A woman holds candles during a candlelight vigil for the victims
A woman holds candles during a candlelight vigil for the victims following a shooting by gunmen at the offices of weekly newspaper Charlie Hebdo in Paris, in front of the French embassy at Talaat Harb Square, in Cairo, January 9, 2015. Two brothers wanted for the shooting of 12 people at the offices of satirical weekly Charlie Hebdo were killed on Friday in a police raid on the print works north of Paris where they had been holed up with a hostage, officials said. Reuters/Mohamed Abd El Ghany

Prime Minister Tony Abbott has said that Australia needs to stand by France and its people. The Australian PM earlier talked to French President Francois Hollande over the phone.

Abbott says national leaders from moderate Islamic countries should continue condemn terrorist actions. He referred to the King of Saudi, who had earlier "denounced Daesh in the strongest possible terms." The rulers of the UAE and the king of Jordan had also condemned it. While the president of Egypt has been "a positive bulwark against the Muslim Brotherhood and other fundamentalist groups," the religious council in Cairo issued a fatwa against Islamic States and Daesh." Abbott says that the people of Australia should stand "shoulder to shoulder" with the people of France.

The Australian PM asked to media not to get intimidated. "It would be a travesty if we were robust in our criticism of everything except that which might do us harm," SBS quotes Abbott, "We have to be prepared to speak up for our beliefs, we have to be prepared to call things as we see them and of course from time to time people will be upset, offended, insulted, humiliated." Abbott says that the Paris shooting should not affect the way Australian live their life. He says that terrorists will have a sense of victory if Australians allow themselves to change their way of life. Australians should continue to live normal lives as, which is exactly what terrorists don't want them to do. Terrorism aims to scare people from being themselves.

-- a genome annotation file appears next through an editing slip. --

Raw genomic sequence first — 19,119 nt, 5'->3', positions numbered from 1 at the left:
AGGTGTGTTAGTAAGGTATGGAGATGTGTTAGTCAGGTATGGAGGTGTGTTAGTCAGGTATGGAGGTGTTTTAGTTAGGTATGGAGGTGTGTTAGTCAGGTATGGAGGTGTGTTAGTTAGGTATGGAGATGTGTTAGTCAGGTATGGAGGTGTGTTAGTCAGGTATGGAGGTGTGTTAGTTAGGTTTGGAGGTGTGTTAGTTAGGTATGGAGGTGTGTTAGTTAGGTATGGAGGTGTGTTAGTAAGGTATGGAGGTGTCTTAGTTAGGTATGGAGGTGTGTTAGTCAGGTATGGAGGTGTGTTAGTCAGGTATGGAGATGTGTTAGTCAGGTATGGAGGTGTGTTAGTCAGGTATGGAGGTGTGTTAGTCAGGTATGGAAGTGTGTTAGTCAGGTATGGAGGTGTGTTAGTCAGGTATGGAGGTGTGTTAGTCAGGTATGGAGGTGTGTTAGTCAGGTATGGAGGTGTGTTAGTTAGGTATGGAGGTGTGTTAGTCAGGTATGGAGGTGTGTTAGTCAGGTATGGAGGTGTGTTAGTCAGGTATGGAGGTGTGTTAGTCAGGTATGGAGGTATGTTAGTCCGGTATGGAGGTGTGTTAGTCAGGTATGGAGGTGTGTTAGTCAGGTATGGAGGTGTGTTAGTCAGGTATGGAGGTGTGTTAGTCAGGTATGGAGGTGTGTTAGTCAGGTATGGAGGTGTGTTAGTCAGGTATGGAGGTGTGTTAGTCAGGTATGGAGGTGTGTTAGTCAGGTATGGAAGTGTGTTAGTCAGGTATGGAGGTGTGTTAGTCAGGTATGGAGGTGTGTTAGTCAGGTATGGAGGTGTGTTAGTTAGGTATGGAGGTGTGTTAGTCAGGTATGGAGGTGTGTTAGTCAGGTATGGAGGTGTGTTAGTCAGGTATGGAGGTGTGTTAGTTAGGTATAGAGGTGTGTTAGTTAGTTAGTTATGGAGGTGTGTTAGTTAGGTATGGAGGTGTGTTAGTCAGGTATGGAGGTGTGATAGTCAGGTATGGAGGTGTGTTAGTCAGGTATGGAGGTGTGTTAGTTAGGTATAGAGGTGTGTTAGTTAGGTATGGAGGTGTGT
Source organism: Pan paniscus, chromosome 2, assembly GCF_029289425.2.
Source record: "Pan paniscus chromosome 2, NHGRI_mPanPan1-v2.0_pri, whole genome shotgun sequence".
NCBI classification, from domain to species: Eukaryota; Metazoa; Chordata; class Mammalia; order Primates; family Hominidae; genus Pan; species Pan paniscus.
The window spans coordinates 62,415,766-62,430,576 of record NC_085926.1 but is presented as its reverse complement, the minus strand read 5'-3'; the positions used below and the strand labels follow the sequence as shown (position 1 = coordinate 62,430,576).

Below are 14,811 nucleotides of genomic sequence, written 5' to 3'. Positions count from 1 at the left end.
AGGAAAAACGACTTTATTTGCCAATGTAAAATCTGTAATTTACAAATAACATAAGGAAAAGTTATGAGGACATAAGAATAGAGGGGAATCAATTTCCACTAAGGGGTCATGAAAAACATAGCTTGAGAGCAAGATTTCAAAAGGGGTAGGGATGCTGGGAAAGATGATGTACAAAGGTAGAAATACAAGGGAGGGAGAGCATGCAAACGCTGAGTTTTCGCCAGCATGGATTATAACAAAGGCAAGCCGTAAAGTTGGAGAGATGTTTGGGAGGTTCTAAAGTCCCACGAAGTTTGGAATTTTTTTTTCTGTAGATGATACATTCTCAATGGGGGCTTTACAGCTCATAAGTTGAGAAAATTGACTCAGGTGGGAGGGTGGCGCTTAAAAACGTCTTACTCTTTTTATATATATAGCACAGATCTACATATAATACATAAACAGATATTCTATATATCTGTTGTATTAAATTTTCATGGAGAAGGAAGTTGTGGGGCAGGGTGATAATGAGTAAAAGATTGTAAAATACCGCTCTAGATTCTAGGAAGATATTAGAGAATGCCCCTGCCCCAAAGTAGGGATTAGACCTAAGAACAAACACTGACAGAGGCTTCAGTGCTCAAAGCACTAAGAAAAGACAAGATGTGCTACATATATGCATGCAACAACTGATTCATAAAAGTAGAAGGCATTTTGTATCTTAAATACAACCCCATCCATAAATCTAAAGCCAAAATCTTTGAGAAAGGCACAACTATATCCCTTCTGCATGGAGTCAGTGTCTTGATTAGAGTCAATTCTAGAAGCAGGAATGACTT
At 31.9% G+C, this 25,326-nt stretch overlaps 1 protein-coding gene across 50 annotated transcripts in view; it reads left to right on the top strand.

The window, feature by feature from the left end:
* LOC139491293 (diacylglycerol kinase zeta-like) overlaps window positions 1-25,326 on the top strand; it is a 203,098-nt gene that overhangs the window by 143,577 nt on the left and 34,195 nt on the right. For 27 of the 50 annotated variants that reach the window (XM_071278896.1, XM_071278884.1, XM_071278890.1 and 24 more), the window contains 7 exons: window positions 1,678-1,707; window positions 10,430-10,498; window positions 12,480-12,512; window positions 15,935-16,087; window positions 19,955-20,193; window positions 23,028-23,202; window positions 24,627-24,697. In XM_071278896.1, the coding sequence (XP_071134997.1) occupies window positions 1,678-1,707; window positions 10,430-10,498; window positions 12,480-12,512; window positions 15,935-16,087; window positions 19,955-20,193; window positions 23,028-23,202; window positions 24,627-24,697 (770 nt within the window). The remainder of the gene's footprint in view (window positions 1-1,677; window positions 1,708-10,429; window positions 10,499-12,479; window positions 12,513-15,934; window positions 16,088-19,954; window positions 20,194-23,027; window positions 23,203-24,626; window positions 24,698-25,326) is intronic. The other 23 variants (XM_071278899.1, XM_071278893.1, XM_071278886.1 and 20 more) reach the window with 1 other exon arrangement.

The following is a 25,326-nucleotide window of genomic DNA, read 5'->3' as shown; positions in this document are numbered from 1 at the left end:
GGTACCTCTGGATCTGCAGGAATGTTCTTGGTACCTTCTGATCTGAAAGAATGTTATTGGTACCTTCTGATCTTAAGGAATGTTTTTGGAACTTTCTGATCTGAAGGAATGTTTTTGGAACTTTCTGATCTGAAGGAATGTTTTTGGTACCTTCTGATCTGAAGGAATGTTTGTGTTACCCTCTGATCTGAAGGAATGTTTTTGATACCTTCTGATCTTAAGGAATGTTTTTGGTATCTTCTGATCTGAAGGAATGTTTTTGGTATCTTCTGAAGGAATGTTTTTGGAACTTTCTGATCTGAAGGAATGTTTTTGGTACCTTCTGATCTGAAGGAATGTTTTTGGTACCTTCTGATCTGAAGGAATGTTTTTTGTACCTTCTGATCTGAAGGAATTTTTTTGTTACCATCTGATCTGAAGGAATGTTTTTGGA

Meanwhile, French police conducted multiple operations simultaneously to end two bloody standoffs on Friday. There were two sieges which ended in the death of four hostages and three gunmen. Cherif and Said Kouachi, the two brothers who had been responsible for killing 12 people working for Charlie Hebdo magazine, were shot dead. They ran to a warehouse in the northern of Paris while firing at police. According to police, anti-terrorist forces rushed to a kosher supermarket where a gunman with reported links to the brothers held hostages. Paris prosecutor Francois Molins said that the gunman had killed four hostages before the assault.

U.S. President Barack Obama has earlier said that his country stands with France. "The U.S. stands with you today, stands with you tomorrow," he said.

Contact the writer: s.mukhopadhyay@IBTimes.com.au